Relevant to All
Atwood, J. Brian, Lyman, Princeton N., The World Today
The United States is about to host the GS summit at a secluded resort at Sea Island, Georgia. There has been widespread concern that, consumed with developments in the Middle East and the worldwide 'war' on terrorism, Washington would downgrade attention to Africa that has featured at the last three meetings of the world's leading economies. That would be unfortunate, for it would slow momentum and discourage African reformers who have championed democracy, human rights and good governance. It would also be a mistake to imply that the continent is not relevant to the three global themes that America has used to develop the agenda: freedom, security and prosperity. Africa figures importantly in all three.
THIS PARTNERSHIp IS in its very early stages. Years of effort and much greater political commitment will be needed to make it bear fruit. Pushing it to the sidelines could damage it badly, losing momentum. As other issues crowd the headlines, it must not go down in history as but a passing focus.
While other regions may dominate discussion at Sea Island, Africa has to be recognised as relevant to all the global issues on the table. Commitments to the Africa Action Plan must be reiterated; the scene will then be set for a fuller evaluation and greater progress next year.
These are the conclusions of a special report by the Council on Foreign Relations in New York, produced in cooperation with Chatham House. The report, Freedom, security and Prosperity: The GS-Africa Partnership at Sea Island - www.cfr.orcj - is the product of meetings of more than fifty experts and officials in Washington, New York and London. It includes an appraisal of the progress achieved by the G8 and African leaders under the Africa Action Plan and the challenges ahead.
As next year's summit host, Britain has pledged to make Africa the principal focus of the meeting. Prime Minister Tony Blair has established an international commission on Africa to report before then.
Some of the earlier anxiety has been alleviated. Washington has now decided to invite a group of African leaders to confer with the G8, as in previous years. The US is also proposing that the gathering addresses several items that concern Africa, including food security, transparency in the oil and mineral sectors, peace support, and debt relief for post-conflict countries.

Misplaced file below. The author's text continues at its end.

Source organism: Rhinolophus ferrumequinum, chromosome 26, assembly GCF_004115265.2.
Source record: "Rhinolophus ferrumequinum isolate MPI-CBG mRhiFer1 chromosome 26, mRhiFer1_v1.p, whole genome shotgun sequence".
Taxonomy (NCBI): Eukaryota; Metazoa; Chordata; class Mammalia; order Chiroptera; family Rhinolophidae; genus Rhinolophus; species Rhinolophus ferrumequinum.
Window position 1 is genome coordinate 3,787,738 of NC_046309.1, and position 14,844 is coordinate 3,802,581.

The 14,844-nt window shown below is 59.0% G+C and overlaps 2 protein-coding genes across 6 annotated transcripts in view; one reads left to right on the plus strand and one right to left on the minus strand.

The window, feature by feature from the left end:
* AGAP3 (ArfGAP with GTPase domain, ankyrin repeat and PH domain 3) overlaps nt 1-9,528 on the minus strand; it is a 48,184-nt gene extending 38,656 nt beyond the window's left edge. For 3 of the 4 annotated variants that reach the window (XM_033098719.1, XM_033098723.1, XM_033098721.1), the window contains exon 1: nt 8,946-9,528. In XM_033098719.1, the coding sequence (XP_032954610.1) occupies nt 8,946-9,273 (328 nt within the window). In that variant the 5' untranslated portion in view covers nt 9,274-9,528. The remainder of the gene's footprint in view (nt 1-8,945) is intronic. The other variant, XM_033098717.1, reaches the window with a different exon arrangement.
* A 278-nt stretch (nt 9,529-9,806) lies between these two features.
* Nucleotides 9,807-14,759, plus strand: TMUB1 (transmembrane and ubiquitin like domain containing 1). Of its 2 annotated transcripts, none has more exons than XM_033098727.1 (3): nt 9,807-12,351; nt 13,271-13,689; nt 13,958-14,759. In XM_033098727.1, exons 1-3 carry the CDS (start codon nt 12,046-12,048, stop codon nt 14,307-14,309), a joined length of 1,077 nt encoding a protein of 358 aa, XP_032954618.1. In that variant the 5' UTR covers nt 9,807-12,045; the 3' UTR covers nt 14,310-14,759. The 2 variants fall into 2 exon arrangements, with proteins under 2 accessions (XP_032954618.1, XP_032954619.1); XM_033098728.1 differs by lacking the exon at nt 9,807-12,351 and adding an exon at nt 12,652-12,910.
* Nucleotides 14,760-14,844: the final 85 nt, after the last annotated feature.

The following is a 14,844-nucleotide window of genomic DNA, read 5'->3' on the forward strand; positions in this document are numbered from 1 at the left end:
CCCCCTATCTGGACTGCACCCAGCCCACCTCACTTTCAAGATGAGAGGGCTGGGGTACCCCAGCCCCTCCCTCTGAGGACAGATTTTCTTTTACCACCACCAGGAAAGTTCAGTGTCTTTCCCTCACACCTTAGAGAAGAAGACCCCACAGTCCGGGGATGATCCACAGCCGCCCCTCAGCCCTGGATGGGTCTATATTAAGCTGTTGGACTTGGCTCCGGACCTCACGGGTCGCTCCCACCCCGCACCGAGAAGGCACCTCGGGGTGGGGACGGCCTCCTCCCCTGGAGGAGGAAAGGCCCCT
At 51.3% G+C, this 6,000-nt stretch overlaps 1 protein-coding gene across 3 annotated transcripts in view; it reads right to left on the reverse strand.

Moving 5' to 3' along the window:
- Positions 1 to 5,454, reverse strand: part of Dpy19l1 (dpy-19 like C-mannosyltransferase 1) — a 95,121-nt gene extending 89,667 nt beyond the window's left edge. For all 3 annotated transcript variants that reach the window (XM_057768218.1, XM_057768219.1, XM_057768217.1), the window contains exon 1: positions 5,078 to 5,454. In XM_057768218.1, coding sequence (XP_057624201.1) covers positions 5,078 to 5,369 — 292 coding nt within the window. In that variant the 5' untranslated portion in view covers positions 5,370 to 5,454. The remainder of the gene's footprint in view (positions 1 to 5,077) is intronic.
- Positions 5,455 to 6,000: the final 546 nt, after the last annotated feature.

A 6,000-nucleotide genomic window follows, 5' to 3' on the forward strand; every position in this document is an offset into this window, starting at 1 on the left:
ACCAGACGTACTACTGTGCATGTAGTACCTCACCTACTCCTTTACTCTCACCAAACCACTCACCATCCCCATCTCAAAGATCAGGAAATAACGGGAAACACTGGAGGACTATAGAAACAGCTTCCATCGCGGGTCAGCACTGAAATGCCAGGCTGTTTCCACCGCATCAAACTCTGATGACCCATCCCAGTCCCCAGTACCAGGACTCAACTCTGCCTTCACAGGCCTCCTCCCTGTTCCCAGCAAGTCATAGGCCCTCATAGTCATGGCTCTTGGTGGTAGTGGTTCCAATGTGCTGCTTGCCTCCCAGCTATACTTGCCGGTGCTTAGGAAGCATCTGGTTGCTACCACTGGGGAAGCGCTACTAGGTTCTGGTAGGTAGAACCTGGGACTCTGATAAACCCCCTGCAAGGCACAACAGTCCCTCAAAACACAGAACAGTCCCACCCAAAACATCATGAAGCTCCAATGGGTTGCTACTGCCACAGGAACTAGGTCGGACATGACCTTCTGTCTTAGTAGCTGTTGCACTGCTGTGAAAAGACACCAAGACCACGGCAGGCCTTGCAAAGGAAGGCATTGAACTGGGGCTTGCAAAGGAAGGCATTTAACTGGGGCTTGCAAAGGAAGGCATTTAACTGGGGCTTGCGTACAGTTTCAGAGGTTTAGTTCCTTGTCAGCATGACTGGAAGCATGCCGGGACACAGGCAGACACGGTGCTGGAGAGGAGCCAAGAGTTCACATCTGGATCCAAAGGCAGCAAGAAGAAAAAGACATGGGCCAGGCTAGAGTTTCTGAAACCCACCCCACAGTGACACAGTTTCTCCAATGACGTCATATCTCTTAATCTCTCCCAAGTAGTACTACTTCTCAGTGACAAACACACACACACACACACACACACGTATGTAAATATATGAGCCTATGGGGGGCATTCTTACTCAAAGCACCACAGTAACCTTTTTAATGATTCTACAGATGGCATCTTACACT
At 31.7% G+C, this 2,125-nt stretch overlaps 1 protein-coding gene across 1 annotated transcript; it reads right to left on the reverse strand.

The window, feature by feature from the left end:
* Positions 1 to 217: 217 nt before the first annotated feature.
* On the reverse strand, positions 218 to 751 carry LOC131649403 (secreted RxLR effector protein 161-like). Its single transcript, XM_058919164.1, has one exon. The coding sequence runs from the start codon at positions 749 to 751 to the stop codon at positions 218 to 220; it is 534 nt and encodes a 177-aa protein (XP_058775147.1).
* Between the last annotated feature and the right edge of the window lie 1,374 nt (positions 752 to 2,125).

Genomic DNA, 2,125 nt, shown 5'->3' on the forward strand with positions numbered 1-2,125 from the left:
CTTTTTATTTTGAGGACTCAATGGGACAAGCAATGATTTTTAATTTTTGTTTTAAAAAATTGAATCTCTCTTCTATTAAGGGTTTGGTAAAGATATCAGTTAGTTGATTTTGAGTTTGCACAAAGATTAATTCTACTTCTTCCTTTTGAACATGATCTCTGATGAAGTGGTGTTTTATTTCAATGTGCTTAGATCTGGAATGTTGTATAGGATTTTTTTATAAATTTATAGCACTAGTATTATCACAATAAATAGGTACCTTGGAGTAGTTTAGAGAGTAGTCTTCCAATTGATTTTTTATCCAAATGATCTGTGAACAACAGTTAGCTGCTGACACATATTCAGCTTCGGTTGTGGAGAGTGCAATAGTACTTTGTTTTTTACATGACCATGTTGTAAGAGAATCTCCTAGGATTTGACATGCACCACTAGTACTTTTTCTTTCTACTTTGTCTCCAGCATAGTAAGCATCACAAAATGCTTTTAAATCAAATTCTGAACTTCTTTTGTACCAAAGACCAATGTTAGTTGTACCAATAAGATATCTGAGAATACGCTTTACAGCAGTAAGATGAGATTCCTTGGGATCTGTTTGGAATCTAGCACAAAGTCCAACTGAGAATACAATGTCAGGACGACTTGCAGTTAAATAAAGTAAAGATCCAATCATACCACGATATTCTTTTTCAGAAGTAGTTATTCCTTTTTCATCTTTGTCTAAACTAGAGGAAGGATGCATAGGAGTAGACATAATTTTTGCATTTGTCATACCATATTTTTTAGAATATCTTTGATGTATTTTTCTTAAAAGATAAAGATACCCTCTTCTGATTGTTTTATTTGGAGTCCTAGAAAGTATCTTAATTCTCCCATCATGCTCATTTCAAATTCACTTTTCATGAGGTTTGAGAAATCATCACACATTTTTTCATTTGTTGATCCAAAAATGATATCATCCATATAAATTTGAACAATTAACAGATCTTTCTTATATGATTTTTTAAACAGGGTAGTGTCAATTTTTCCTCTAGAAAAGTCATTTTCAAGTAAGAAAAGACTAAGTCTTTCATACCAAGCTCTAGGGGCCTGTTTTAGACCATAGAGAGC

However, these do not encompass the breadth of issues in the G8's Action Plan, nor do they substitute for commitment to the long-term overall partnership that has been at the heart of the G8-Africa relationship. It is essential to reaffirm the commitments of earlier summits and recognise the continent's relevance to the major global issues under discussion.
For good reason, Africa has had a prominent place on the agenda for three years. Africa alone failed to join the worldwide growth of trade, capital investment and development in the 1990s. Its share of world trade has declined, its proportion of foreign investment is minimal. Major conflicts have crippled many countries and drawn the G8 into providing military contingents to restore peace and provide massive amounts of humanitarian assistance. The continent is also at the epicentre of the worldwide HIV/AIDS pandemic, with nearly thirty million people infected and over two million dying from the disease each year.
At the Genoa G8 meeting in Italy in 2001, African leaders presented a plan for economic and political reform and urged a relationship with the industrialised countries that would provide greater opportunities for trade, investment, development and peace. The plan, the New Partnership for African Development (NEPAD), was endorsed by all present.
The following year African leaders were invited to develop the Action Plan with more than a hundred commitments by both G8 members and African states. It was revised and updated at the Evian summit in France last year.
The US has good reason to maintain a strong G8 partnership with Africa. …